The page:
New Speaker of the House

Rex Snow, MVC News Editor

As of November 6, 2018, the Democrats won control of the House of Representatives in the midterms, meaning that they are now able to vote in a new Speaker of the House. Current speaker, Paul Ryan, will step down on January 3, 2019, when the next session of Congress begins. He planned to retire from politics even before Democrats won the House. This situation however, means that another Speaker of the House chosen by Democrats will force Ryan out of his position.

Democrats within the House have nominated Minority Leader Nancy Pelosi for Speaker of the House. She was the previous Speaker of the House from 2007 to 2011 under Barack Obama. In a recent vote among Democrats, Pelosi came out on top as the candidate for the job. The vote for Pelosi was 203 in support, and 32 against, with one member absent. She was picked out of the three top candidates, which also included James Clyburn and Steny Hoyer. This was the first election before the second key election in which the whole House will vote. The next election will require 218 votes in order to win the position of Speaker of the House.

As part of outreach efforts, Pelosi has meet with the Congressional Progressive Caucus, the New Democrat coalition, and the Problem Solvers Caucus. These discussions have increased support for Pelosi among Democrats.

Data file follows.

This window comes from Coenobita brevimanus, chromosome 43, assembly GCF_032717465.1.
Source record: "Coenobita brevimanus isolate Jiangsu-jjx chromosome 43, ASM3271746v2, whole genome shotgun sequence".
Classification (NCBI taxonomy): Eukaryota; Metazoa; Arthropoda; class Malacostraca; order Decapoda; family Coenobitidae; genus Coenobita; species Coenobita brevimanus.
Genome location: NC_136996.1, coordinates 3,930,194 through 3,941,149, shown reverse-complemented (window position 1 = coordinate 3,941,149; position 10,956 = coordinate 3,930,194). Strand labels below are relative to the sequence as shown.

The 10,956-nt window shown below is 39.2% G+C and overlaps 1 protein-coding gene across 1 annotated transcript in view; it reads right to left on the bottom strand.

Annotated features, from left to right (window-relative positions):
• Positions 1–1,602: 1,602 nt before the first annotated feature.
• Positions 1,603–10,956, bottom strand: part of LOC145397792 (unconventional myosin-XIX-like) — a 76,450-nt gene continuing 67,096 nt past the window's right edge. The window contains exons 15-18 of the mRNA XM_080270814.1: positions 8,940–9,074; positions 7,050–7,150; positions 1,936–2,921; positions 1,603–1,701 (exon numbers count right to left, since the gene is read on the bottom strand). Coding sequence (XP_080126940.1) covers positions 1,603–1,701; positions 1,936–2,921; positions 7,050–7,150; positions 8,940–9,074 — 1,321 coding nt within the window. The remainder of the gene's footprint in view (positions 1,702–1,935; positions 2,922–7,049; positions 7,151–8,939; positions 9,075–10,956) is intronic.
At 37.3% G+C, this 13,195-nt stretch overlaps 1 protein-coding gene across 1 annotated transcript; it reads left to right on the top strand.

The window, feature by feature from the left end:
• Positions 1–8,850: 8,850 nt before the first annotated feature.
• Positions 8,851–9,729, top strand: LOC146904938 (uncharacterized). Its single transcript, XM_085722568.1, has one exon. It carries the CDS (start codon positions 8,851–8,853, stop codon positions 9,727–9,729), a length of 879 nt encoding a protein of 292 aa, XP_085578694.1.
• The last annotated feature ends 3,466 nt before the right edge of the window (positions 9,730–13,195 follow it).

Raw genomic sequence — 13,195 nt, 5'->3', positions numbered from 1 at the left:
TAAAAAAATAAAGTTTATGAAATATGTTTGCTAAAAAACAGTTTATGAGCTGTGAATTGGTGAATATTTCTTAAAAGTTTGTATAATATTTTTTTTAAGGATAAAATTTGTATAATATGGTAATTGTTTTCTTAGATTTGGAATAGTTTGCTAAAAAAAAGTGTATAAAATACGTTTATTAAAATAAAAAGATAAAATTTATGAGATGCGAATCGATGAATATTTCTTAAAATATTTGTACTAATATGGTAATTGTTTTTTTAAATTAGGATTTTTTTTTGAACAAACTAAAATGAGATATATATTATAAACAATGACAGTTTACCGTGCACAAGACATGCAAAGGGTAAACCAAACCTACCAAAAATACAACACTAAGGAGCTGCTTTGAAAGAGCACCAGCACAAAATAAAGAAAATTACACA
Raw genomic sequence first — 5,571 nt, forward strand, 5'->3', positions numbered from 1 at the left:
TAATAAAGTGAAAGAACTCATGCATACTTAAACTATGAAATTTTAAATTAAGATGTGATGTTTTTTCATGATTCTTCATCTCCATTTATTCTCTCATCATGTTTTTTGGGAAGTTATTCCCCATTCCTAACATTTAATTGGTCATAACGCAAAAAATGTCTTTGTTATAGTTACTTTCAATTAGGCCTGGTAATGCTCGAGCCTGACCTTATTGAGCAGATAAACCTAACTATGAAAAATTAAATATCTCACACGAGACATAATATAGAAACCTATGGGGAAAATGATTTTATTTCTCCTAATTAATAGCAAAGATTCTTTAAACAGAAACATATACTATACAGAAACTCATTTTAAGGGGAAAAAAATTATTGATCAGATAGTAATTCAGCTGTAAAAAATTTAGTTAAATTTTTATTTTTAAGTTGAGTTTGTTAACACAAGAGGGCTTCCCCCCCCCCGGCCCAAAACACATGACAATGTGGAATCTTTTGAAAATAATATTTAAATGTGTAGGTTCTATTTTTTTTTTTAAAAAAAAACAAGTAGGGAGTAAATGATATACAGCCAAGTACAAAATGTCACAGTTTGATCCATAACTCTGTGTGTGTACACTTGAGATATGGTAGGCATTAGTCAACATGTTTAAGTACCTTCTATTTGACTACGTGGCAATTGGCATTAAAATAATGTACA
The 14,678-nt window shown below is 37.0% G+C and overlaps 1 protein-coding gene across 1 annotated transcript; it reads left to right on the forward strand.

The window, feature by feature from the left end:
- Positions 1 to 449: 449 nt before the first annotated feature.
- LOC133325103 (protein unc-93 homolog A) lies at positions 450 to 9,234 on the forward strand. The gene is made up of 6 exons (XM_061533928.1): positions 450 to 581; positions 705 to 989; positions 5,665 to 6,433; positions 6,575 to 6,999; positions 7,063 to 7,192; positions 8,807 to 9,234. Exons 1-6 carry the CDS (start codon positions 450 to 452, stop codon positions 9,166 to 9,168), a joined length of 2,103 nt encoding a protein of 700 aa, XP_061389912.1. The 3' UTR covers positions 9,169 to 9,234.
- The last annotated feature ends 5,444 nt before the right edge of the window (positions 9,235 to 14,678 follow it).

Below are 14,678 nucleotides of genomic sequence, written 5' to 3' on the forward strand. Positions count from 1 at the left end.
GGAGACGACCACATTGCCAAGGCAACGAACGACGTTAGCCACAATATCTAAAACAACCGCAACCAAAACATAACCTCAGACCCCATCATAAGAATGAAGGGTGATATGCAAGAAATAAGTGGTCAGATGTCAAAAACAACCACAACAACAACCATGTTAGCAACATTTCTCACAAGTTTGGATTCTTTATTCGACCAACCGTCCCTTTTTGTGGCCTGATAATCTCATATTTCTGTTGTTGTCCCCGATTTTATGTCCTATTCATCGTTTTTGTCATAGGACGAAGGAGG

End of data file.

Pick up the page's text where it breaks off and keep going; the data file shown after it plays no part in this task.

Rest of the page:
However, some Democrats have opposed her return the the position. A letter promising to oppose Pelosi as House speaker was signed by Sixteen Democrats in the House.

“The next speaker of the house should be someone young enough to stay in power for a long time,” said Alexa Clayton, 11.

Furthermore, some Democrats like Representative Tim Ryan from Ohio have argued that, “the American people sent a clear message that we need a new approach and new leaders in Congress…It’s time for us to listen.”

Other members of her opposition, like Ohio Democratic Representative Marica Fudge had previously considered to challenge Pelosi for Speaker of the House. However, after being granted chairmanship for a new House subcommittee on elections, Fudge reversed her opposition in support for Pelosi. This shows that there is still time to improve relations with other Democrats before the second election.

What’s unique about this election is that Pelosi would become the first House speaker since Samy Raburn to be the Speaker of the House, become the minority of the house, and then win the initial role again. Furthermore, her reappointment would  mark the return of the first female to become Speaker of the House.